On top of the normal checklist, I also have a steady background noise in my head that is dedicated to looking into the near and distant future.  “If I make career move A versus career move B, how will that affect my earning potential in 20 years?”.  “If I start saving now, I can probably take a trip to Japan next year”.  That sort of thing.

As you might imagine, this kind of thinking is a bit of a double-edged sword.

On the one hand, this trait has served me well in certain areas of my life.  Being able to think ahead and predict how a project could get derailed and then be able to come up with a litany of contingency plans to resolve those potential issues has, oddly enough, proven helpful in my career as a project manager.  Additionally, worrying about potential danger has most likely kept me safe in a variety of situations, especially on the days and nights I was by myself, working in New York City.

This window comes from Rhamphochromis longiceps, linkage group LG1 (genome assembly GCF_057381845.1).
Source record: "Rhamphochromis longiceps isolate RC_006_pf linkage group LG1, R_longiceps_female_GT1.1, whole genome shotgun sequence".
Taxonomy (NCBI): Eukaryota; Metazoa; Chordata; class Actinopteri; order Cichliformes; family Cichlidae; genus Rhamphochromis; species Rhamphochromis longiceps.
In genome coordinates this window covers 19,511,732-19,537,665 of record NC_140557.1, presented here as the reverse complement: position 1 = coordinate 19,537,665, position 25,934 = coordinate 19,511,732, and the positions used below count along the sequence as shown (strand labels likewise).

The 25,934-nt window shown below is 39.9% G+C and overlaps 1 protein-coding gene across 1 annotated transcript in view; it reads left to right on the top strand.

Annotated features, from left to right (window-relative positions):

However, in my younger, more anxious days (mainly high school), this kind of thinking caused a great deal of distress.  Looking back, I realize that it was my mother, the World Champion of Worrying, who set the example for me.  As I got a little older and a little more independent, I started to realize that not everything is a crisis.  Some things simply don’t need or deserve the same expenditure of emotional energy.  Many times it’s necessary to not give even one single fuck about certain things.

As bad as worrying can be, and it can definitely be very, very bad, I’m still thankful for this little defect.  If I wasn’t prone to worrying, I probably would have never discovered meditation, yoga or even the simple joy of walking through the woods to clear my mind.  Essentially, worrying has taught me to how to relax.  And while I’m still not always the best at it (many thanks to my loved ones who remind me to live in the moment), I now see Worrying, not as an enemy, but as a somewhat annoying, lifelong friend.

Chill,
-C